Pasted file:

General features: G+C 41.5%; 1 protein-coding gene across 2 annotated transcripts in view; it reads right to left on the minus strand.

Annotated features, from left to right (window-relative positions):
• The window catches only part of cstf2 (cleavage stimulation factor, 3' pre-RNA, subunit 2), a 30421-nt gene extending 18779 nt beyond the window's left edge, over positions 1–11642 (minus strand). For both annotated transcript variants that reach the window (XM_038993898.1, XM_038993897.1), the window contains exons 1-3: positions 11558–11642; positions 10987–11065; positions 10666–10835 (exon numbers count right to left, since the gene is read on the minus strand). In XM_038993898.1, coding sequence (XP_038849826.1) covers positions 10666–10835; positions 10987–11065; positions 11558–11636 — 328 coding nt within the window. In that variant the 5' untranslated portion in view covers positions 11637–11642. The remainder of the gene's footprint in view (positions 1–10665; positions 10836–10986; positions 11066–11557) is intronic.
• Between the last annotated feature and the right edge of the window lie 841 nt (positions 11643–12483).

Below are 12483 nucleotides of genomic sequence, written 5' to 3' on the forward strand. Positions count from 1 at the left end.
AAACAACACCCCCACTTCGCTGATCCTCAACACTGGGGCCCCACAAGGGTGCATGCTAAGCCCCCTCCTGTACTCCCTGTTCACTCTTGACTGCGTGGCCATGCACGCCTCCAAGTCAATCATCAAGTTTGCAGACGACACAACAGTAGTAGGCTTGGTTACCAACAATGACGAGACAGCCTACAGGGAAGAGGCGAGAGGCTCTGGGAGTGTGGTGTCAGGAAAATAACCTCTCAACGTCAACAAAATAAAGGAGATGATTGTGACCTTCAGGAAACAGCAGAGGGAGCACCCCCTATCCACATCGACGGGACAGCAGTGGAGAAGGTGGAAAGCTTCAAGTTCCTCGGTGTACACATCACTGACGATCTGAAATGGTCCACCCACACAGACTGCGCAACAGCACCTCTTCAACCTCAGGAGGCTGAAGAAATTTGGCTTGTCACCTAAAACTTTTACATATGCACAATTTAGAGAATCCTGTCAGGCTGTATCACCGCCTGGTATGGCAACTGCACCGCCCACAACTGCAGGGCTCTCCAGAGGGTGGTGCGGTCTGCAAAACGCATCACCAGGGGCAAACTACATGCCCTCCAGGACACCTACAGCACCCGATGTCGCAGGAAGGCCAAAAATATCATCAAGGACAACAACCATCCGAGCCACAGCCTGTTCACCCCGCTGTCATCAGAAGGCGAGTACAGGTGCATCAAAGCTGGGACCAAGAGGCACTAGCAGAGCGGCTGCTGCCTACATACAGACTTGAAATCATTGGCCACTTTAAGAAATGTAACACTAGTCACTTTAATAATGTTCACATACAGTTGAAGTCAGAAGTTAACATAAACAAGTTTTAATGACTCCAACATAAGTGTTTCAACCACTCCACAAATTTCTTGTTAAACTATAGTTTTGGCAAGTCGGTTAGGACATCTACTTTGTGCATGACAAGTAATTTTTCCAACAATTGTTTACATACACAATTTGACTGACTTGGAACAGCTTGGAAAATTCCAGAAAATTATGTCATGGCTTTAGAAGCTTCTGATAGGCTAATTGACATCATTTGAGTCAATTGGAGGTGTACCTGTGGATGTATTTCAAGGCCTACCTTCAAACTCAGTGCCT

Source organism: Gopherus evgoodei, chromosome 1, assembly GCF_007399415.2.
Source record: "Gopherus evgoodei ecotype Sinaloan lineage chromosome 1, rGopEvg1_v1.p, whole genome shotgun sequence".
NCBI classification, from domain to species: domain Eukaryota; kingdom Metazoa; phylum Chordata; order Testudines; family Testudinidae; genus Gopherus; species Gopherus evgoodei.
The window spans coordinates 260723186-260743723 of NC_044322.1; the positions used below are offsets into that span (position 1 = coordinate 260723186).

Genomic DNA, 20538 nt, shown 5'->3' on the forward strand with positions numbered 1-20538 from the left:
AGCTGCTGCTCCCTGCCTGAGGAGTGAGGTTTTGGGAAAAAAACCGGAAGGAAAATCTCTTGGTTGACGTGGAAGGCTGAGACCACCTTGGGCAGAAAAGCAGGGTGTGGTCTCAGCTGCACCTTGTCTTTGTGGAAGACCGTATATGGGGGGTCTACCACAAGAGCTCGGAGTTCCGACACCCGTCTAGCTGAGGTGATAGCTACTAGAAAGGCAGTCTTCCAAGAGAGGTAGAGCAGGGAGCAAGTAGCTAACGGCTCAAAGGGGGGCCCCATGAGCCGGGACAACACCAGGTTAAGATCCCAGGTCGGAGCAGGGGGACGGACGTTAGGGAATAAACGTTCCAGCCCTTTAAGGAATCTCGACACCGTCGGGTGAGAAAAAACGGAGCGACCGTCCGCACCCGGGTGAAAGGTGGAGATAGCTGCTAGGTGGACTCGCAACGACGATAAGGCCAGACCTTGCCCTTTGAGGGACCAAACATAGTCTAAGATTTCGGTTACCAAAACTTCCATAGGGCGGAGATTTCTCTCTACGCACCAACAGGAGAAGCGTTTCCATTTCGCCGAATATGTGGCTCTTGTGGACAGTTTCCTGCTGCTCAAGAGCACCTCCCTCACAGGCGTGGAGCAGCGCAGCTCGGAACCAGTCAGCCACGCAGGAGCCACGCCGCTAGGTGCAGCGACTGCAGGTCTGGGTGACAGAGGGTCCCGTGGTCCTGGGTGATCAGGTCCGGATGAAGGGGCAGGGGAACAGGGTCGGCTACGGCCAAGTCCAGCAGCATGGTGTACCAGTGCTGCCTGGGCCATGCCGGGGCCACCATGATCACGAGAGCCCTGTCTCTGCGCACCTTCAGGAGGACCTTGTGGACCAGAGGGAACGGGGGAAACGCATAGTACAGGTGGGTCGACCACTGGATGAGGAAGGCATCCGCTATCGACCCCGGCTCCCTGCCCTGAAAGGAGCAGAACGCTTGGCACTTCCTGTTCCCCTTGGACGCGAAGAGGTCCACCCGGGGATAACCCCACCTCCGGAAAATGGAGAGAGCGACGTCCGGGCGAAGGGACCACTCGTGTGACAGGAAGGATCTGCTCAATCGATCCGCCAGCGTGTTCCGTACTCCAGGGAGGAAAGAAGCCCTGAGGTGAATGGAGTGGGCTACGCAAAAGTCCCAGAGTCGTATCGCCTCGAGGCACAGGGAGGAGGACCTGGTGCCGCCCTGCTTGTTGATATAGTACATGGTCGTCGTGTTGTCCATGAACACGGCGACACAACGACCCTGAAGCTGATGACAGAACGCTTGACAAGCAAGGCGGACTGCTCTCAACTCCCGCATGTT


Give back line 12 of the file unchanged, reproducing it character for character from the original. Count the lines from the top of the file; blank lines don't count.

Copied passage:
AGCTGCTGCTCCCTGCCTGAGGAGTGAGGTTTTGGGAAAAAAACCGGAAGGAAAATCTCTTGGTTGACGTGGAAGGCTGAGACCACCTTGGGCAGAAAAGCAGGGTGTGGTCTCAGCTGCACCTTGTCTTTGTGGAAGACCGTATATGGGGGGTCTACCACAAGAGCTCGGAGTTCCGACACCCGTCTAGCTGAGGTGATAGCTACTAGAAAGGCAGTCTTCCAAGAGAGGTAGAGCAGGGAGCAAGTAGCTAACGGCTCAAAGGGGGGCCCCATGAGCCGGGACAACACCAGGTTAAGATCCCAGGTCGGAGCAGGGGGACGGACGTTAGGGAATAAACGTTCCAGCCCTTTAAGGAATCTCGACACCGTCGGGTGAGAAAAAACGGAGCGACCGTCCGCACCCGGGTGAAAGGTGGAGATAGCTGCTAGGTGGACTCGCAACGACGATAAGGCCAGACCTTGCCCTTTGAGGGACCAAACATAGTCTAAGATTTCGGTTACCAAAACTTCCATAGGGCGGAGATTTCTCTCTACGCACCAACAGGAGAAGCGTTTCCATTTCGCCGAATATGTGGCTCTTGTGGACAGTTTCCTGCTGCTCAAGAGCACCTCCCTCACAGGCGTGGAGCAGCGCAGCTCGGAACCAGTCAGCCACGCAGGAGCCACGCCGCTAGGTGCAGCGACTGCAGGTCTGGGTGACAGAGGGTCCCGTGGTCCTGGGTGATCAGGTCCGGATGAAGGGGCAGGGGAACAGGGTCGGCTACGGCCAAGTCCAGCAGCATGGTGTACCAGTGCTGCCTGGGCCATGCCGGGGCCACCATGATCACGAGAGCCCTGTCTCTGCGCACCTTCAGGAGGACCTTGTGGACCAGAGGGAACGGGGGAAACGCATAGTACAGGTGGGTCGACCACTGGATGAGGAAGGCATCCGCTATCGACCCCGGCTCCCTGCCCTGAAAGGAGCAGAACGCTTGGCACTTCCTGTTCCCCTTGGACGCGAAGAGGTCCACCCGGGGATAACCCCACCTCCGGAAAATGGAGAGAGCGACGTCCGGGCGAAGGGACCACTCGTGTGACAGGAAGGATCTGCTCAATCGATCCGCCAGCGTGTTCCGTACTCCAGGGAGGAAAGAAGCCCTGAGGTGAATGGAGTGGGCTACGCAAAAGTCCCAGAGTCGTATCGCCTCGAGGCACAGGGAGGAGGACCTGGTGCCGCCCTGCTTGTTGATATAGTACATGGTCGTCGTGTTGTCCATGAACACGGCGACACAACGACCCTGAAGCTGATGACAGAACGCTTGACAAGCAAGGCGGACTGCTCTCAACTCCCGCATGTT